Inspect and Correct

by | Jun 2, 2015 | Product Inspections

What happens when there is an issue with a product that’s already on the store shelf? Panic? Don’t worry; at this point, issues can still be corrected. Here, we’ll cover what this process entails.

When an issue is detected with an in-store product, it typically comes through in the Return to Vendor (RTV) data from the retailer. This data is generated when a consumer returns an item to the store and the retailer records the reasons for the return. This data can also come from online comments on the retailer’s website, online reviews, or, most commonly, consumer calls to the retailer.

If the issue is not severe, the retailer may choose to do nothing. If the retailer finds that there is a problem but it can be corrected, the worst-case scenario would involve a product recall.

So, when can items be corrected? Generally, these types of items include products in the price range of furniture sets, grills, and appliances. The process would involve inspecting the issue and either correcting or segregating the defective items so that they can be returned to the manufacturer – or even destroyed, depending on the severity of the issue.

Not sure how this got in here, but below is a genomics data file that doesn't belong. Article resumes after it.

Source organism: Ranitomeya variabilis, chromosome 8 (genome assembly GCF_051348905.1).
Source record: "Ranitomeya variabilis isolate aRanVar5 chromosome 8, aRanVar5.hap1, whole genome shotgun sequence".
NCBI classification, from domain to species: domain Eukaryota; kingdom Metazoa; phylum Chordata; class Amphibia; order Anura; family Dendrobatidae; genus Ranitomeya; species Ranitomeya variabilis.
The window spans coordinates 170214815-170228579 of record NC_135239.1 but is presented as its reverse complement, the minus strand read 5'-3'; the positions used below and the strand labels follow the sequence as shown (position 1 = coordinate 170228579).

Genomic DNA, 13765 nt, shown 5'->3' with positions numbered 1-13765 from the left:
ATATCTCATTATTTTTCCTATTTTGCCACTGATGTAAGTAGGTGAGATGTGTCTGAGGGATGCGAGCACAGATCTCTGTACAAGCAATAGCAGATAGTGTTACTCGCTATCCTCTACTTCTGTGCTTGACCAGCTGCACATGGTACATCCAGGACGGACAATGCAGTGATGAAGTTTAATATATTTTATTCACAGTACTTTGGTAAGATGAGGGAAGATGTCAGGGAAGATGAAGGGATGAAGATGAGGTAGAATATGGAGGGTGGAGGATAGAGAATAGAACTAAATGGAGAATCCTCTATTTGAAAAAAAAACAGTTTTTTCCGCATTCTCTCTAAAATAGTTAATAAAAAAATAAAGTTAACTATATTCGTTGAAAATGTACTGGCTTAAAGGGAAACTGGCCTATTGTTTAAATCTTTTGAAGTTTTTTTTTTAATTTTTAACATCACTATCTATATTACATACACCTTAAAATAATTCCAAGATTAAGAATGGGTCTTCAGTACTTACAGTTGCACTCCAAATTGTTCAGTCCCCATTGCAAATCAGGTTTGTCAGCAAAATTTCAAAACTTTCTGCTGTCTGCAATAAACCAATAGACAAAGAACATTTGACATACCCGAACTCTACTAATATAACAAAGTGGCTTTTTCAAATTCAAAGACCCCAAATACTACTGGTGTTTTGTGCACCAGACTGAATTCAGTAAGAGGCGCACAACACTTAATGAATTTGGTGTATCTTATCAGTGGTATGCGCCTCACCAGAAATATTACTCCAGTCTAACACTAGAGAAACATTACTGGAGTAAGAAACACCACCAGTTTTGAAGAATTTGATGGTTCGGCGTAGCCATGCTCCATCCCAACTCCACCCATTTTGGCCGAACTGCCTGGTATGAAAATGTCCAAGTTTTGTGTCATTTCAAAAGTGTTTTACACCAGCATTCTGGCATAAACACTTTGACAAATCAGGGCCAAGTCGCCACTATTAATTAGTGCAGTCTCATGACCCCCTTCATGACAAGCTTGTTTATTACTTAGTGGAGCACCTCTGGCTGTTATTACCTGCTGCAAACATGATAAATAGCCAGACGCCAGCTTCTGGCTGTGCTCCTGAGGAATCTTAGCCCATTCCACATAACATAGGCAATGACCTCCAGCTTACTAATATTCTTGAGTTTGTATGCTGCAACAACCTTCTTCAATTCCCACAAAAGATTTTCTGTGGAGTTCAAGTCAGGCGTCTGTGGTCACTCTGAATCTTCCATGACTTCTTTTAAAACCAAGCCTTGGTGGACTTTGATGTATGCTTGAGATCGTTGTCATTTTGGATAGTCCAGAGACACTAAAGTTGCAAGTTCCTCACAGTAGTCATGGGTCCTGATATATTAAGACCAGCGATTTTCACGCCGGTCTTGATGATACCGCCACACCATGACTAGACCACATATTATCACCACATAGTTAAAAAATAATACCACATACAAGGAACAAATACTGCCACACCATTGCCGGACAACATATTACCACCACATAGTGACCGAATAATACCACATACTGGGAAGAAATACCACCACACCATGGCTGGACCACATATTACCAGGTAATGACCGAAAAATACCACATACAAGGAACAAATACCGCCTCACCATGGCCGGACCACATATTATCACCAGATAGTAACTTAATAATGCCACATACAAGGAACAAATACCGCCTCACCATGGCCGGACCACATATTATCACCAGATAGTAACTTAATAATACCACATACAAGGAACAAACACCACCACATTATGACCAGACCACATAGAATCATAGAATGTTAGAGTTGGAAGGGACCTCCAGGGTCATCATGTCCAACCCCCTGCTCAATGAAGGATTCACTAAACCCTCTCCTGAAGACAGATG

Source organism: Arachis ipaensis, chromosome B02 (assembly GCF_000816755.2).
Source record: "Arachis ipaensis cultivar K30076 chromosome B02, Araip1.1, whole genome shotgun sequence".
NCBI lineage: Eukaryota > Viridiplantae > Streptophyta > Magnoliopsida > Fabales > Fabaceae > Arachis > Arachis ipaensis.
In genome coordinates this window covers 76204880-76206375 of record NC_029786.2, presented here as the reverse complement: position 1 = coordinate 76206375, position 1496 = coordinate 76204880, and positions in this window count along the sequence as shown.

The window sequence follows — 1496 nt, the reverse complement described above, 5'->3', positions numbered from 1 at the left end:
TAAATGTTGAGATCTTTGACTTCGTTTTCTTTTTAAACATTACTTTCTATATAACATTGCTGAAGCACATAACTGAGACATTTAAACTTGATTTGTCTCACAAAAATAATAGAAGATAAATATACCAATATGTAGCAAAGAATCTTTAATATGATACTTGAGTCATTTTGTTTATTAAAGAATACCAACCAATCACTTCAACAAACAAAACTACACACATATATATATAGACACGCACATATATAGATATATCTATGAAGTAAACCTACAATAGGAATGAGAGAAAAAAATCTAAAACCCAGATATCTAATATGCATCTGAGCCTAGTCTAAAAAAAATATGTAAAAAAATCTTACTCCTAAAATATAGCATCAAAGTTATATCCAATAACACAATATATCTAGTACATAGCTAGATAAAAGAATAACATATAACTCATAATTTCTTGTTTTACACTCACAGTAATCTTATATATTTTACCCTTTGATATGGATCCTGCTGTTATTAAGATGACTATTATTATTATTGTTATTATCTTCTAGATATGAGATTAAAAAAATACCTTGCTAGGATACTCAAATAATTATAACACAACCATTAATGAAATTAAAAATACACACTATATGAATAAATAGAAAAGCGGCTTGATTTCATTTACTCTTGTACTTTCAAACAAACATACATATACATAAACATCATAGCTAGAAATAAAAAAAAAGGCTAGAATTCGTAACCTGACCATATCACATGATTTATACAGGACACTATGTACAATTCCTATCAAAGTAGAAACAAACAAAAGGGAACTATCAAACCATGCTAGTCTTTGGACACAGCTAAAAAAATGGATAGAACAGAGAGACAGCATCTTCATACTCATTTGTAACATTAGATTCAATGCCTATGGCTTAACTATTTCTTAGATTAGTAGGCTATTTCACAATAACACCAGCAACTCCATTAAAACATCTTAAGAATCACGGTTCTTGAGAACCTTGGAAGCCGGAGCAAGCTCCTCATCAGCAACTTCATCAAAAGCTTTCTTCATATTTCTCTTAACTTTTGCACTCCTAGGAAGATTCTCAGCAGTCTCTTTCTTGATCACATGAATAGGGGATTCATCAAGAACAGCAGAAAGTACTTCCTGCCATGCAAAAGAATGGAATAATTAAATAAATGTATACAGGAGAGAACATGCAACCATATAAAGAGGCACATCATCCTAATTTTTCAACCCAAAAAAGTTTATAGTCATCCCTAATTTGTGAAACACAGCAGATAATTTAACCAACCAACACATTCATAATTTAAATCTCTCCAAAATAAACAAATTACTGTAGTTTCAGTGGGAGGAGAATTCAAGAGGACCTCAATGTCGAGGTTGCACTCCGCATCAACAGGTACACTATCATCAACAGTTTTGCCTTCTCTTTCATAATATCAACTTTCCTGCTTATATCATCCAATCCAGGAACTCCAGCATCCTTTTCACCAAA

For example, if a furniture set is missing the hardware needed to assemble the set, this type of situation would warrant “inspect and correct.” In this instance, the inspector would have to verify whether the hardware packet is included; if not, it needs to be added and then the product can be resealed and placed in-store to be sold.

On the flip side, an example of the type of scenario in which an item could not be corrected and, instead, a sort would have to take place is if a high-end fan sticks when it oscillates, resulting in the motor overheating. This kind of problem can’t be corrected. The fan would be sorted and not returned to the store shelf.

Now that you understand when an in-store product issue can be fixed and when it can’t, keep an eye out (especially retailers). Sometimes a potential disaster can be remedied and other times, you just have to seal up the box and move on.

What happens when something goes wrong? Download our free guide to learn how to effectively handle when things go wrong during a product inspection!

Thanks for reading! Do you have any questions about the article? Is there something else you’d like to add? Leave a comment below and we will get back to you.

Andy Church

Founder & CEO, Insight Quality Services


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